What Now? Points on Building the Movement

1. The main task right now is building a movement against US military action in response to the savage attack of 9/11.

Such action promises the death and suffering of men, women and children as innocent as those in the World Trade Center towers. The dying began well before US bombing did! In Afghanistan and bordering areas, millions of the globe's poorest people, already in the midst of a major drought and famine, are on the move, fleeing the expected attack. Further, the pursuit of retaliation against Osama bin Laden, the Taliban and other targets will create conditions for further attacks by Islamic fundamentalists on the US, fueling a cycle of violence which further endangers residents of this country more than it insures our safety.

This means that the most important political battle in building activity and coalitions must be to keep opposition to all military action as the basis of unity. One proposed statement discussed in a recent meeting in NYC argued, “Those responsible should be brought to justice through cooperation with the international community, not unilaterally-initiated military action.” There is a big problem with this kind of formulation: whatever the US does will be multi-lateral formally, and probably in practice. That won’t change the essential nature of who is running the show or the dire effects it will have in the world.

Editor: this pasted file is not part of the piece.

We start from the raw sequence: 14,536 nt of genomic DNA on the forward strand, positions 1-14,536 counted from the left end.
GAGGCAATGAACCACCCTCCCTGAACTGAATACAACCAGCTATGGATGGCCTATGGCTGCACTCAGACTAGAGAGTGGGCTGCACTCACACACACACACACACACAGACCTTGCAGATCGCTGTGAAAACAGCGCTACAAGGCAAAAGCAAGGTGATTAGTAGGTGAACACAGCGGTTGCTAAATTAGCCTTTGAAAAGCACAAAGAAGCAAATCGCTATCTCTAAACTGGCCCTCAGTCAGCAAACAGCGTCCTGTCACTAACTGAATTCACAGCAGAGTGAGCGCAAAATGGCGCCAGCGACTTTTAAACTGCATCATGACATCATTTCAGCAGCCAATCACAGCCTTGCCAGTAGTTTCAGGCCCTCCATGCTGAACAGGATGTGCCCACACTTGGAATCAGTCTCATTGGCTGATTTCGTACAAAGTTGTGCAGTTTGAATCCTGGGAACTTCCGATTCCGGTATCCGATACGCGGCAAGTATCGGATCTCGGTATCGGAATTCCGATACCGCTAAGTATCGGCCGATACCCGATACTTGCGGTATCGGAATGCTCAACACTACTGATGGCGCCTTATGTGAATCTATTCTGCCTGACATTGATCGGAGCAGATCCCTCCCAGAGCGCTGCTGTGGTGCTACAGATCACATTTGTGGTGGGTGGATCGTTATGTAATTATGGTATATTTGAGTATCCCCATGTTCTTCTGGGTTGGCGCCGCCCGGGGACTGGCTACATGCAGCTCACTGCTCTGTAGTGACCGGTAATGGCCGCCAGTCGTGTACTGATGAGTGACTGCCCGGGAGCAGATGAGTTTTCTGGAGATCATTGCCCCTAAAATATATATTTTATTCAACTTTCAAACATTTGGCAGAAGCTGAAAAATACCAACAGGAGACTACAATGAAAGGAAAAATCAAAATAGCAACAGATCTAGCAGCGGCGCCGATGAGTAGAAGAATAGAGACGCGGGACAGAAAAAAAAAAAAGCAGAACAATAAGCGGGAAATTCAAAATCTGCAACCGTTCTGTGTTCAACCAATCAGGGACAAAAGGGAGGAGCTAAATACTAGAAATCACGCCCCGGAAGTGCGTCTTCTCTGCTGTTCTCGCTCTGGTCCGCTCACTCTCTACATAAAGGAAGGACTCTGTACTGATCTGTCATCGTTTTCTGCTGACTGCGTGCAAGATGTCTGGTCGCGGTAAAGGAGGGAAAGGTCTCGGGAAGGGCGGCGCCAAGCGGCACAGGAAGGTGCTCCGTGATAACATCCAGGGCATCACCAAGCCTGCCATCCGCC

When initial levels of rage and fear began easing among the people of this country, our message started getting a hearing. Now, with the start of military action, we have been pushed two steps back. And we are still faced with a real question raised by many folks we are trying to organize against retaliation. “Okay, what do you propose that we do?” One answer the movement has come up with is demands and slogans that prioritize calling for the perpetrators to be brought to justice, an international tribunal, a new Nuremberg trial, the application of international law, etc.

On the face of it, these demands are perfectly reasonable. Who would not like to see those responsible for the deadly hijackings out of circulation—permanently? Saying so, especially in one-on-one conversations, is a no-brainer. There are, however, two problems here in making it central to the movement we are trying to build.